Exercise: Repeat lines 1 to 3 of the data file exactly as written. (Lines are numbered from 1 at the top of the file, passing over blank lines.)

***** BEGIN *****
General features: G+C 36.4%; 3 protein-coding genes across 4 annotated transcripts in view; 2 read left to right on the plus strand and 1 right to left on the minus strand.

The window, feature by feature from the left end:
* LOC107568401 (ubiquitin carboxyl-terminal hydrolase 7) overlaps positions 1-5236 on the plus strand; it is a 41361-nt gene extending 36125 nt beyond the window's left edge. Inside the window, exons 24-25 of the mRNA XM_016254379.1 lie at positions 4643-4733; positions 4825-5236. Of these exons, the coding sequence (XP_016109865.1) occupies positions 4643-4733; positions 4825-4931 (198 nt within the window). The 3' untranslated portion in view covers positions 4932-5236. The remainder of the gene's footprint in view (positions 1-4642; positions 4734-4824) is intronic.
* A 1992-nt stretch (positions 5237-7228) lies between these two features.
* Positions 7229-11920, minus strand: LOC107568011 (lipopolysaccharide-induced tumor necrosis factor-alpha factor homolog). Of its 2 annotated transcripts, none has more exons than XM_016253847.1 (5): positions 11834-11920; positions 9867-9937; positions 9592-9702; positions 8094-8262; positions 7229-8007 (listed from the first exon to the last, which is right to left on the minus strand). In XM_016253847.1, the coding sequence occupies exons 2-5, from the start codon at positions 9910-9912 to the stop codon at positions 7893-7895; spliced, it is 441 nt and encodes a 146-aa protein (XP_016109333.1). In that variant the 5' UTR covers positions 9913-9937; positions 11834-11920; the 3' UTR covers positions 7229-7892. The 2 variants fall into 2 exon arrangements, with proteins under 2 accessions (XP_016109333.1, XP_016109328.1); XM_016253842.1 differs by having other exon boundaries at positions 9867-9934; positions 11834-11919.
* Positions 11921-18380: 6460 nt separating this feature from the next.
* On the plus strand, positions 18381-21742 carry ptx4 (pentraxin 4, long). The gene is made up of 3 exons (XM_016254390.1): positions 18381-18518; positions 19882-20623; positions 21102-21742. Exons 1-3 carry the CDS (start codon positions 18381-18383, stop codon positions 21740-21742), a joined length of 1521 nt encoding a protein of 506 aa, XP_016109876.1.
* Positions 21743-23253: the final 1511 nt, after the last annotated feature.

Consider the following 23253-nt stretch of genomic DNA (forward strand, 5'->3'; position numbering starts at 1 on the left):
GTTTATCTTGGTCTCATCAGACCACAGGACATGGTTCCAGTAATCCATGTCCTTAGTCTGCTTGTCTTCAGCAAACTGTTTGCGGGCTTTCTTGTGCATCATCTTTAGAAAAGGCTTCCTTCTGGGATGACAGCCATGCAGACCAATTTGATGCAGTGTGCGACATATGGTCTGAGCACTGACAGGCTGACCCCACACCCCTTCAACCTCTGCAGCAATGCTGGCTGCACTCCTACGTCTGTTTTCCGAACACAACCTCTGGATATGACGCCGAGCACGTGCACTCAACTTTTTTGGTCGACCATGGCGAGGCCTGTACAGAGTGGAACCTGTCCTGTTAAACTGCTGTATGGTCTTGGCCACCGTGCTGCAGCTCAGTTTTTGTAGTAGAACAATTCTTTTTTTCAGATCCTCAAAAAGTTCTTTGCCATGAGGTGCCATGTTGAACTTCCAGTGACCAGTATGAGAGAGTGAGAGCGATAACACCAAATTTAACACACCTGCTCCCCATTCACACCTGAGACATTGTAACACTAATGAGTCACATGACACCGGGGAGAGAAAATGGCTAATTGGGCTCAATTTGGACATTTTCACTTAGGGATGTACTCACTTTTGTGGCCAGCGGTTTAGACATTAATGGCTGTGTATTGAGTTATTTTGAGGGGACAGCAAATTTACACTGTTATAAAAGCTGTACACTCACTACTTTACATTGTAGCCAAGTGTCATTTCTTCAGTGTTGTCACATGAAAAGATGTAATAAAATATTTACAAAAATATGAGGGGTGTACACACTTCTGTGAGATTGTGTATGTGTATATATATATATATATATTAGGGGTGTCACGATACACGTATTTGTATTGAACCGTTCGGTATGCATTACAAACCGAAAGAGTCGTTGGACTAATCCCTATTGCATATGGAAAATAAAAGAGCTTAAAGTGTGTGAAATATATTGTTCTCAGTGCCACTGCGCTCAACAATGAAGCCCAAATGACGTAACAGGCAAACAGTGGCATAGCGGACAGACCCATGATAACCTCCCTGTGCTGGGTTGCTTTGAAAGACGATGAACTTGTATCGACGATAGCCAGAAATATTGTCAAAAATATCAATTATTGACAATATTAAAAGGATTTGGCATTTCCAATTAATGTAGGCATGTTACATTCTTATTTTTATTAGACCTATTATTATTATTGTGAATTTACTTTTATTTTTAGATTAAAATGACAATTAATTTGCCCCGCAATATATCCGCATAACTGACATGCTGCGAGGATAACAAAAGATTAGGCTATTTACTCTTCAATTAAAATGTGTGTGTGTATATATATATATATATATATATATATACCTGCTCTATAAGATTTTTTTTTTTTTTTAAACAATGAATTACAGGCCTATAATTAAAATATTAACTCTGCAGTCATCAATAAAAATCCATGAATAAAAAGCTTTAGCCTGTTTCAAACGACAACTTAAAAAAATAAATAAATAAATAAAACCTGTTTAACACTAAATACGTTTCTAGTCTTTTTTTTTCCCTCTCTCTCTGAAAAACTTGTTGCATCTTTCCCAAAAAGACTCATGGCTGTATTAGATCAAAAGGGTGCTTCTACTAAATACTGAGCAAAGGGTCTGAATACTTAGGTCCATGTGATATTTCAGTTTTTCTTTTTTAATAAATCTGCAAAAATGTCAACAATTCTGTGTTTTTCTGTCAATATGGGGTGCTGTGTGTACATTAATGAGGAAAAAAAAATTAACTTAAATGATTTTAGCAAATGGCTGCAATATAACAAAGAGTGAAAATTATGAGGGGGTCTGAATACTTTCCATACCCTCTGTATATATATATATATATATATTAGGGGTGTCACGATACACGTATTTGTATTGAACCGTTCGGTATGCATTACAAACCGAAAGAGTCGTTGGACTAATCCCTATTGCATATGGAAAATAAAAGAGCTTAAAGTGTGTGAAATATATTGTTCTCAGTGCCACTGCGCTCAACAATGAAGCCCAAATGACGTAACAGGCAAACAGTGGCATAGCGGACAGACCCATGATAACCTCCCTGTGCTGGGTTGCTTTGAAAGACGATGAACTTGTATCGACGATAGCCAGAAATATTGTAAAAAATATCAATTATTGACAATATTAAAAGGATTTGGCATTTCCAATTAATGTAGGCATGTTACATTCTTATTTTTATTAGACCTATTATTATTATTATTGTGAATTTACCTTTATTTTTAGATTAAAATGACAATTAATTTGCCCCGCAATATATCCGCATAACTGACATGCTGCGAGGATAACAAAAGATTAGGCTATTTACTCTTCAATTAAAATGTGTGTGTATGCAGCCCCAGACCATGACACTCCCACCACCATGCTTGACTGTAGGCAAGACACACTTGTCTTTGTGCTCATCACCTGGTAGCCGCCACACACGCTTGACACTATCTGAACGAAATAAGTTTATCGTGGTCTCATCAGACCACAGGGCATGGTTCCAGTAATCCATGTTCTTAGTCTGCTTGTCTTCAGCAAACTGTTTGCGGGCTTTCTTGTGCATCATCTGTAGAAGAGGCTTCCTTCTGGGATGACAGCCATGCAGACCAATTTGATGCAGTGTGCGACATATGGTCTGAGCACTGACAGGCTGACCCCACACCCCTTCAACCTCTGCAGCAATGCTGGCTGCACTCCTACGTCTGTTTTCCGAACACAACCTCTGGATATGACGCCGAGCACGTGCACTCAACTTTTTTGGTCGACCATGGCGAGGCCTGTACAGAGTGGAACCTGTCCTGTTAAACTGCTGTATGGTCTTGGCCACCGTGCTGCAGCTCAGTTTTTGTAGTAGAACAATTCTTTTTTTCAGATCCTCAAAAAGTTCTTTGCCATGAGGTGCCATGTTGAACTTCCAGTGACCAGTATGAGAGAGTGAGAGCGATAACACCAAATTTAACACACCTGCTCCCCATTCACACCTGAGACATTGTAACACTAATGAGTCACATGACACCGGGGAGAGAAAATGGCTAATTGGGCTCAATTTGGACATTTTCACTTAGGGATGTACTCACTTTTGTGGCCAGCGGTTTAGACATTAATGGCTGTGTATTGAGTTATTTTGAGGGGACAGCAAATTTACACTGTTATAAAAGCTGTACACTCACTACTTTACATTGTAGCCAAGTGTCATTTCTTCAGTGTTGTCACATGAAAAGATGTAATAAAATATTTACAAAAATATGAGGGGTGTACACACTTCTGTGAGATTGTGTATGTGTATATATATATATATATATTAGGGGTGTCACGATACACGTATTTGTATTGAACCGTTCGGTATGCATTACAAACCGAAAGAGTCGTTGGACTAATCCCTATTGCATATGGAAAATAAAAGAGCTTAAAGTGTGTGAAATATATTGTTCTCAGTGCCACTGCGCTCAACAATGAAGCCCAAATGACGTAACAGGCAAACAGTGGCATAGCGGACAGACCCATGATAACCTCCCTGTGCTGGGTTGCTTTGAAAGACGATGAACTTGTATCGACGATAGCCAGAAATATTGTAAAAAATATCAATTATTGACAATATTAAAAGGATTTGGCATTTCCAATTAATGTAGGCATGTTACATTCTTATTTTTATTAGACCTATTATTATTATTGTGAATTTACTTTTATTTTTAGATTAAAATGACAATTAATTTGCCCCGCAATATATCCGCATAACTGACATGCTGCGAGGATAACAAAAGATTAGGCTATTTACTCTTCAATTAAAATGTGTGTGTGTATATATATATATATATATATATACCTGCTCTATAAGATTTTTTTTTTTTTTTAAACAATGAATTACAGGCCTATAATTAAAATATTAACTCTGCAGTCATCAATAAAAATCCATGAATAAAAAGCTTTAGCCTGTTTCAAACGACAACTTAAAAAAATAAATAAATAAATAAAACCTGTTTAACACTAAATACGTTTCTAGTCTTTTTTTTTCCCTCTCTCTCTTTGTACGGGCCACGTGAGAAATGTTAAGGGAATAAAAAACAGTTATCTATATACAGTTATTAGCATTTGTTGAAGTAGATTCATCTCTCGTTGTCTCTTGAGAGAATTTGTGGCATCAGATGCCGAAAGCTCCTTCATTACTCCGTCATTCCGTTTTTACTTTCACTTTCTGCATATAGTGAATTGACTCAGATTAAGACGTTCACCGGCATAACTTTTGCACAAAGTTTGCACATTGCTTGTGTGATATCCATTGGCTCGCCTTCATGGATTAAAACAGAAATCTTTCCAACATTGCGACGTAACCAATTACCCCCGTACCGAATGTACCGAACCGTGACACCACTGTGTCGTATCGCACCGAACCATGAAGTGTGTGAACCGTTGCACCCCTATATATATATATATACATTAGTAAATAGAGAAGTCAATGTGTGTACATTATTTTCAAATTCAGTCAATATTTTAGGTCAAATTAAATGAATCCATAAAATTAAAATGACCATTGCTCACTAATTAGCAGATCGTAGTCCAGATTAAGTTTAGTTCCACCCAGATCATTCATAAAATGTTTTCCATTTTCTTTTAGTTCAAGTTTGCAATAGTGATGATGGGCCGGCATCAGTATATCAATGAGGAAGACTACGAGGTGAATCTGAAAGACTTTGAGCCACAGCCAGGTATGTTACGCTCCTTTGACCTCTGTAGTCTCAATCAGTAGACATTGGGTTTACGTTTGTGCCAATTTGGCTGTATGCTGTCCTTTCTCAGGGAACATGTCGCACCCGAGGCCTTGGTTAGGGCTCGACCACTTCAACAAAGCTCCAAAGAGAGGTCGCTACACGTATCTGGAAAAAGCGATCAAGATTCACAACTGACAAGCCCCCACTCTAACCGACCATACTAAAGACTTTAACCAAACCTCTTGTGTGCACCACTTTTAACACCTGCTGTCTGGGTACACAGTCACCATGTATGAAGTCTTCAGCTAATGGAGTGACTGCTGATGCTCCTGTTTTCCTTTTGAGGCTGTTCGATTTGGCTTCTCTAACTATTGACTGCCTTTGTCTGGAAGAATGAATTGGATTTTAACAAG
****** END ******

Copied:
General features: G+C 36.4%; 3 protein-coding genes across 4 annotated transcripts in view; 2 read left to right on the plus strand and 1 right to left on the minus strand.

The window, feature by feature from the left end:
* LOC107568401 (ubiquitin carboxyl-terminal hydrolase 7) overlaps positions 1-5236 on the plus strand; it is a 41361-nt gene extending 36125 nt beyond the window's left edge. Inside the window, exons 24-25 of the mRNA XM_016254379.1 lie at positions 4643-4733; positions 4825-5236. Of these exons, the coding sequence (XP_016109865.1) occupies positions 4643-4733; positions 4825-4931 (198 nt within the window). The 3' untranslated portion in view covers positions 4932-5236. The remainder of the gene's footprint in view (positions 1-4642; positions 4734-4824) is intronic.